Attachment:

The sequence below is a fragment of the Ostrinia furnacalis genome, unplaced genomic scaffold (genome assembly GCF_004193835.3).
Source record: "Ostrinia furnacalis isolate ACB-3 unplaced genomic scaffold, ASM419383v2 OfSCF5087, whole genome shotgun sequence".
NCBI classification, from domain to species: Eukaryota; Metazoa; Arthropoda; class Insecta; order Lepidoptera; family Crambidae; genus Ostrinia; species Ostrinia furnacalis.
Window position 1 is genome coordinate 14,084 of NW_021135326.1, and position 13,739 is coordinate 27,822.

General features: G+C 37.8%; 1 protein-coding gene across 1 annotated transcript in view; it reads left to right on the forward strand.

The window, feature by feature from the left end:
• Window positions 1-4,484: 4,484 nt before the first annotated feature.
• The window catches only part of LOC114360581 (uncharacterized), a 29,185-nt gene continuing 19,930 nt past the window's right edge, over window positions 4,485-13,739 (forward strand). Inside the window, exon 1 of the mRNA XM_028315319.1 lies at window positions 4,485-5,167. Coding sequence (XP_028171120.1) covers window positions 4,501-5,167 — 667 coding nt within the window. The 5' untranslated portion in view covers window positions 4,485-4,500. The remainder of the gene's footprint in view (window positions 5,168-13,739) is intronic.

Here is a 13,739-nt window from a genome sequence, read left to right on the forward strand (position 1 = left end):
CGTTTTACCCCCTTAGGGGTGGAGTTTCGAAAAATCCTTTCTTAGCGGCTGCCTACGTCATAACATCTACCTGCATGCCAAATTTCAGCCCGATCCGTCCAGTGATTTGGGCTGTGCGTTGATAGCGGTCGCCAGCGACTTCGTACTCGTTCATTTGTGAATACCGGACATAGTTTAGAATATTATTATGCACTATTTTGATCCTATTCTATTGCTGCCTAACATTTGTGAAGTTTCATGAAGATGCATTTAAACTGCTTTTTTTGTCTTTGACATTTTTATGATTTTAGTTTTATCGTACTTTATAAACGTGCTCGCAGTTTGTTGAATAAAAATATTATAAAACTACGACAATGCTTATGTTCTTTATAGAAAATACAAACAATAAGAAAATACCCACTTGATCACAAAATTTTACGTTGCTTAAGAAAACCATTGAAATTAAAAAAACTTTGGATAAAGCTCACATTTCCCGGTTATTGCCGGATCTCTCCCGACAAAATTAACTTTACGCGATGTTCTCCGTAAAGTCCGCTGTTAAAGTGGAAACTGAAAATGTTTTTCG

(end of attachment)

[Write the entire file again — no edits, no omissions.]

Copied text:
The sequence below is a fragment of the Ostrinia furnacalis genome, unplaced genomic scaffold (genome assembly GCF_004193835.3).
Source record: "Ostrinia furnacalis isolate ACB-3 unplaced genomic scaffold, ASM419383v2 OfSCF5087, whole genome shotgun sequence".
NCBI classification, from domain to species: Eukaryota; Metazoa; Arthropoda; class Insecta; order Lepidoptera; family Crambidae; genus Ostrinia; species Ostrinia furnacalis.
Window position 1 is genome coordinate 14,084 of NW_021135326.1, and position 13,739 is coordinate 27,822.

General features: G+C 37.8%; 1 protein-coding gene across 1 annotated transcript in view; it reads left to right on the forward strand.

The window, feature by feature from the left end:
• Window positions 1-4,484: 4,484 nt before the first annotated feature.
• The window catches only part of LOC114360581 (uncharacterized), a 29,185-nt gene continuing 19,930 nt past the window's right edge, over window positions 4,485-13,739 (forward strand). Inside the window, exon 1 of the mRNA XM_028315319.1 lies at window positions 4,485-5,167. Coding sequence (XP_028171120.1) covers window positions 4,501-5,167 — 667 coding nt within the window. The 5' untranslated portion in view covers window positions 4,485-4,500. The remainder of the gene's footprint in view (window positions 5,168-13,739) is intronic.

Here is a 13,739-nt window from a genome sequence, read left to right on the forward strand (position 1 = left end):
CGTTTTACCCCCTTAGGGGTGGAGTTTCGAAAAATCCTTTCTTAGCGGCTGCCTACGTCATAACATCTACCTGCATGCCAAATTTCAGCCCGATCCGTCCAGTGATTTGGGCTGTGCGTTGATAGCGGTCGCCAGCGACTTCGTACTCGTTCATTTGTGAATACCGGACATAGTTTAGAATATTATTATGCACTATTTTGATCCTATTCTATTGCTGCCTAACATTTGTGAAGTTTCATGAAGATGCATTTAAACTGCTTTTTTTGTCTTTGACATTTTTATGATTTTAGTTTTATCGTACTTTATAAACGTGCTCGCAGTTTGTTGAATAAAAATATTATAAAACTACGACAATGCTTATGTTCTTTATAGAAAATACAAACAATAAGAAAATACCCACTTGATCACAAAATTTTACGTTGCTTAAGAAAACCATTGAAATTAAAAAAACTTTGGATAAAGCTCACATTTCCCGGTTATTGCCGGATCTCTCCCGACAAAATTAACTTTACGCGATGTTCTCCGTAAAGTCCGCTGTTAAAGTGGAAACTGAAAATGTTTTTCG